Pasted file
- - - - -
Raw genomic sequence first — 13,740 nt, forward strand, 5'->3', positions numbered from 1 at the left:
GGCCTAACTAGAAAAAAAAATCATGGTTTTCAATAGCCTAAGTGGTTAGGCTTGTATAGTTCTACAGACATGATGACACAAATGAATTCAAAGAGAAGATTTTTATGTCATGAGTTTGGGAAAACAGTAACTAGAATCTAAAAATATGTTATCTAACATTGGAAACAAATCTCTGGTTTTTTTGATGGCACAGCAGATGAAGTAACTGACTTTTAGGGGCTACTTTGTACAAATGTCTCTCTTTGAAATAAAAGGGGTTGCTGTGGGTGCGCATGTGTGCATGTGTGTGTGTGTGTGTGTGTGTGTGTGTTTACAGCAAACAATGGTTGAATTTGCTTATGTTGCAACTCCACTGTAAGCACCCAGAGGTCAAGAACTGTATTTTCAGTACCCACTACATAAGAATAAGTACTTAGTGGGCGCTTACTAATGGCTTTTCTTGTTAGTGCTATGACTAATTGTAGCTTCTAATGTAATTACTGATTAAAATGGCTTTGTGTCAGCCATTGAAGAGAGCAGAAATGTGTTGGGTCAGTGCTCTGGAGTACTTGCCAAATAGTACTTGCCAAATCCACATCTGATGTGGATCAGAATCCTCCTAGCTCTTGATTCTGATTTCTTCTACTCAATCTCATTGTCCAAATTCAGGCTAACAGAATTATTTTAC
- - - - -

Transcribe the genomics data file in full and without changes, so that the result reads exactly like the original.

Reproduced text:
Raw genomic sequence first — 13,740 nt, forward strand, 5'->3', positions numbered from 1 at the left:
GGCCTAACTAGAAAAAAAAATCATGGTTTTCAATAGCCTAAGTGGTTAGGCTTGTATAGTTCTACAGACATGATGACACAAATGAATTCAAAGAGAAGATTTTTATGTCATGAGTTTGGGAAAACAGTAACTAGAATCTAAAAATATGTTATCTAACATTGGAAACAAATCTCTGGTTTTTTTGATGGCACAGCAGATGAAGTAACTGACTTTTAGGGGCTACTTTGTACAAATGTCTCTCTTTGAAATAAAAGGGGTTGCTGTGGGTGCGCATGTGTGCATGTGTGTGTGTGTGTGTGTGTGTGTGTGTTTACAGCAAACAATGGTTGAATTTGCTTATGTTGCAACTCCACTGTAAGCACCCAGAGGTCAAGAACTGTATTTTCAGTACCCACTACATAAGAATAAGTACTTAGTGGGCGCTTACTAATGGCTTTTCTTGTTAGTGCTATGACTAATTGTAGCTTCTAATGTAATTACTGATTAAAATGGCTTTGTGTCAGCCATTGAAGAGAGCAGAAATGTGTTGGGTCAGTGCTCTGGAGTACTTGCCAAATAGTACTTGCCAAATCCACATCTGATGTGGATCAGAATCCTCCTAGCTCTTGATTCTGATTTCTTCTACTCAATCTCATTGTCCAAATTCAGGCTAACAGAATTATTTTAC